December 7, 2005
You often wonder how safe your house is from vandals, but what about other property like parks and cemeteries? It’s nearly 200 years old, the Coleman Leigh Warren Cemetery off of Washington and Oakdale Roads near the National Hills shopping center. Historians say vandals are forcing it to relocate.
It’s hard to believe one of Augusta’s first mayors was buried here. And for Robert Hunter, it’s even harder to believe someone would want to harm it.
“It’s really, they gotta be worse than sick to do something like this,” said Robert Hunter.
The Richmond County Sheriff’s Office is investigating at least one case of vandalism at Coleman Leigh Warren Cemetery, the final resting place of several 19th century politicians.
“They’ve slowly chipped away at it and believe it or not these walls were probably about four feet high and solid all the way around,” said Peter Hughes.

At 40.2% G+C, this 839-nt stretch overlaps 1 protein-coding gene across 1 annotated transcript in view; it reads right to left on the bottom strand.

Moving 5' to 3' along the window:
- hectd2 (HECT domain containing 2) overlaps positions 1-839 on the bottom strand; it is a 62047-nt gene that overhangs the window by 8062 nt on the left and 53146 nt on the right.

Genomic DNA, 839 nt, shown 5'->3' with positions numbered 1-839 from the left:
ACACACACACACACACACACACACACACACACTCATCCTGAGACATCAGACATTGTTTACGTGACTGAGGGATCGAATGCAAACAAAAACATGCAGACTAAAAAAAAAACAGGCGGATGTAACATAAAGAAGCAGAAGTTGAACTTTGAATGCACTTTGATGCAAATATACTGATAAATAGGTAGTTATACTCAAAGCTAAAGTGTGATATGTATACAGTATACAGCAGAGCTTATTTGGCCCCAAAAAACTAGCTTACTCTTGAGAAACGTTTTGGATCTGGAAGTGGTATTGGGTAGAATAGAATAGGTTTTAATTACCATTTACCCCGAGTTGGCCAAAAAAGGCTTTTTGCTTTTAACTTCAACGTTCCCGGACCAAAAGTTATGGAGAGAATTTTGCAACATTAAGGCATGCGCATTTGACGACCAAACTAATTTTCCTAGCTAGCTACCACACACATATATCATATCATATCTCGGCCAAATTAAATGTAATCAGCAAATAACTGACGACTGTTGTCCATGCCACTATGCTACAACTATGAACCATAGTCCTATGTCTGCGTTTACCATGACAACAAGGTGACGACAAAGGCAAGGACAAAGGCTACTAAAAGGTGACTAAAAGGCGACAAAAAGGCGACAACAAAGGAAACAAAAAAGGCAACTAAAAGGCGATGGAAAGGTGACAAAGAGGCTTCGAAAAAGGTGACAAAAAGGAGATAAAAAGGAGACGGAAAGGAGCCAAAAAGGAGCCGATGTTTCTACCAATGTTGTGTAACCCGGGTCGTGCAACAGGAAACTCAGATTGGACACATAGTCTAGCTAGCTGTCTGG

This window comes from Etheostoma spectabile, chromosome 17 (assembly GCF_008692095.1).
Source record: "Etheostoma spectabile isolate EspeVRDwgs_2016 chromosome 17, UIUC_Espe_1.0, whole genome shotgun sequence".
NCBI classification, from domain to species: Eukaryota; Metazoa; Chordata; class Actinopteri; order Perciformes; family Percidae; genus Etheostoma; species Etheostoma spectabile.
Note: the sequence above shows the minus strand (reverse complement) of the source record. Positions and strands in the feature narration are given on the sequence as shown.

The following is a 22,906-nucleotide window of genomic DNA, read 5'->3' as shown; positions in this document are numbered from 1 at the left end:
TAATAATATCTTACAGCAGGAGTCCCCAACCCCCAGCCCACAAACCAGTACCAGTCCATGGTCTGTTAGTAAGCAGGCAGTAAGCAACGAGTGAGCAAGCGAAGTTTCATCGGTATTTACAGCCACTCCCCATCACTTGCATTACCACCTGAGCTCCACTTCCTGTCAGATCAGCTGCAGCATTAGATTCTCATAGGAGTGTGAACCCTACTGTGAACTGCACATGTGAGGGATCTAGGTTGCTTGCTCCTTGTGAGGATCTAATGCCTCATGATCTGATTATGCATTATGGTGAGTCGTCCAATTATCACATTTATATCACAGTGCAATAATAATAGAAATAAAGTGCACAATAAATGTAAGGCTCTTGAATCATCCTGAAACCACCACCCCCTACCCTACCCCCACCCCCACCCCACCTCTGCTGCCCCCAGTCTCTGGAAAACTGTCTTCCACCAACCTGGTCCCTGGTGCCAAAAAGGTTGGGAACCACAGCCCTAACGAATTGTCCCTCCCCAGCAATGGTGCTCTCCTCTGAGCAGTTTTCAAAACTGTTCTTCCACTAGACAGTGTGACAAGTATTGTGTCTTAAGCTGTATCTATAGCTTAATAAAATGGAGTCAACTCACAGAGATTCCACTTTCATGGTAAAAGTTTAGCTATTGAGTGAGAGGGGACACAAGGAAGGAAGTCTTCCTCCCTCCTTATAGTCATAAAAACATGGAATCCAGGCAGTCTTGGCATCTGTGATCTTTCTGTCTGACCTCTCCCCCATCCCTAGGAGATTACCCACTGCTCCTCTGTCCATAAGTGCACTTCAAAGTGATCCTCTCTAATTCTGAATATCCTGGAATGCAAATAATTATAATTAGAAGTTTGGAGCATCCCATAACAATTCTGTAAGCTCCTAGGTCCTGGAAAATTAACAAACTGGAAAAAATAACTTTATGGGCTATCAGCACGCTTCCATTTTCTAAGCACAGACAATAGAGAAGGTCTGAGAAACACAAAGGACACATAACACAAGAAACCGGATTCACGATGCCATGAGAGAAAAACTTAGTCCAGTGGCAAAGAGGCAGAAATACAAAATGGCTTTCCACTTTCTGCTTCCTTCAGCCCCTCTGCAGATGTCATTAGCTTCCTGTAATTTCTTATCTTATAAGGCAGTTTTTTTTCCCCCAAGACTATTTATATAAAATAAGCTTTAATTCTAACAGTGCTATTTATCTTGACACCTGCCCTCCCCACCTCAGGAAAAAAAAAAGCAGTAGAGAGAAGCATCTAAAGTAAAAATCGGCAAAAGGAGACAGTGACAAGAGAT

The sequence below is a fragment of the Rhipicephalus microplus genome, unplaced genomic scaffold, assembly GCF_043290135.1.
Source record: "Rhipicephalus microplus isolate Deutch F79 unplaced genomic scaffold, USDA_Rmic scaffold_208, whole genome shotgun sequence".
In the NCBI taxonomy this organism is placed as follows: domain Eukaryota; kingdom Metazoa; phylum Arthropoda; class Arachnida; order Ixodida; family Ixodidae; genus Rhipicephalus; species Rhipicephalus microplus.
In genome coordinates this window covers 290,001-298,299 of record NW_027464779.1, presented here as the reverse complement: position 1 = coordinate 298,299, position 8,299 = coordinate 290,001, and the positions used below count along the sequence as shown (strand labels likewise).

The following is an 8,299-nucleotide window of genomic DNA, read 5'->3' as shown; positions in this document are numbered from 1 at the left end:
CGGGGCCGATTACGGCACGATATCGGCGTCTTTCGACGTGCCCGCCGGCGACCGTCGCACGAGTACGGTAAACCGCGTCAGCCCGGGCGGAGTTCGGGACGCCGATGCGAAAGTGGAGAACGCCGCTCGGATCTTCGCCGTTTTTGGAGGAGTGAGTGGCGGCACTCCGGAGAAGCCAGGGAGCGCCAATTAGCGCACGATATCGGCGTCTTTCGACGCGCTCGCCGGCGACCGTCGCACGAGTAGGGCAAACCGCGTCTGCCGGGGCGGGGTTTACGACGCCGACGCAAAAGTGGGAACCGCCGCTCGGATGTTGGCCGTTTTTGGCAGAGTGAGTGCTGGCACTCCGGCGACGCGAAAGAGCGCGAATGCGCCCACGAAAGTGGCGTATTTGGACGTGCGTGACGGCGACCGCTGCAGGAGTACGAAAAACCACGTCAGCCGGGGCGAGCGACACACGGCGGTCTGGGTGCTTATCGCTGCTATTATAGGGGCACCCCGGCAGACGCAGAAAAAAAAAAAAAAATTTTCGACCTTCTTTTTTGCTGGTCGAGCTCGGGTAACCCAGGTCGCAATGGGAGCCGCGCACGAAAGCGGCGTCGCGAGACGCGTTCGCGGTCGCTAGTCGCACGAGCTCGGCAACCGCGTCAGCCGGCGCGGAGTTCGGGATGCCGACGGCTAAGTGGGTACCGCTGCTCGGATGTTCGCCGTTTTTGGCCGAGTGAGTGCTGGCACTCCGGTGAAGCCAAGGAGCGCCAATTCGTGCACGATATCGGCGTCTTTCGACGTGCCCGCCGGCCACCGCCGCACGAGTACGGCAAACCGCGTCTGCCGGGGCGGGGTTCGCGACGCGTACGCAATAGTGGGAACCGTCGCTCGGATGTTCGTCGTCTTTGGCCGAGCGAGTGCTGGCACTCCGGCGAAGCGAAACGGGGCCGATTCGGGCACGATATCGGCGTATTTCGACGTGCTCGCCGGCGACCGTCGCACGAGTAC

It’s why a committee called “Friends of the Cemetery” removed valuable bricks and other priceless pieces last weekend, locking them away in storage until a new, safer spot is chosen.
“There are some things that should be kept and considering the importance of the people here, this is probably one of those things,” Hughes said.
In the meantime, investigators are still digging for clues. They’ve made no arrests and have very few leads.
“The dead shouldn’t be treated this way,” Hunter said.
Hunter says he’ll rest in peace when the vandals are caught and punished.
“I’m really ashamed of whoever’s responsible for this,” Hunter said.
“Something like this will survive if people want to make it happen,” Hughes said.
A task if not completed, could haunt them for years to come.
And there is a meeting about this Thursday afternoon. They’re meeting downtown at the Augusta Library on Greene Street. It starts at 12:30 and should wrap up around 3 o’clock.
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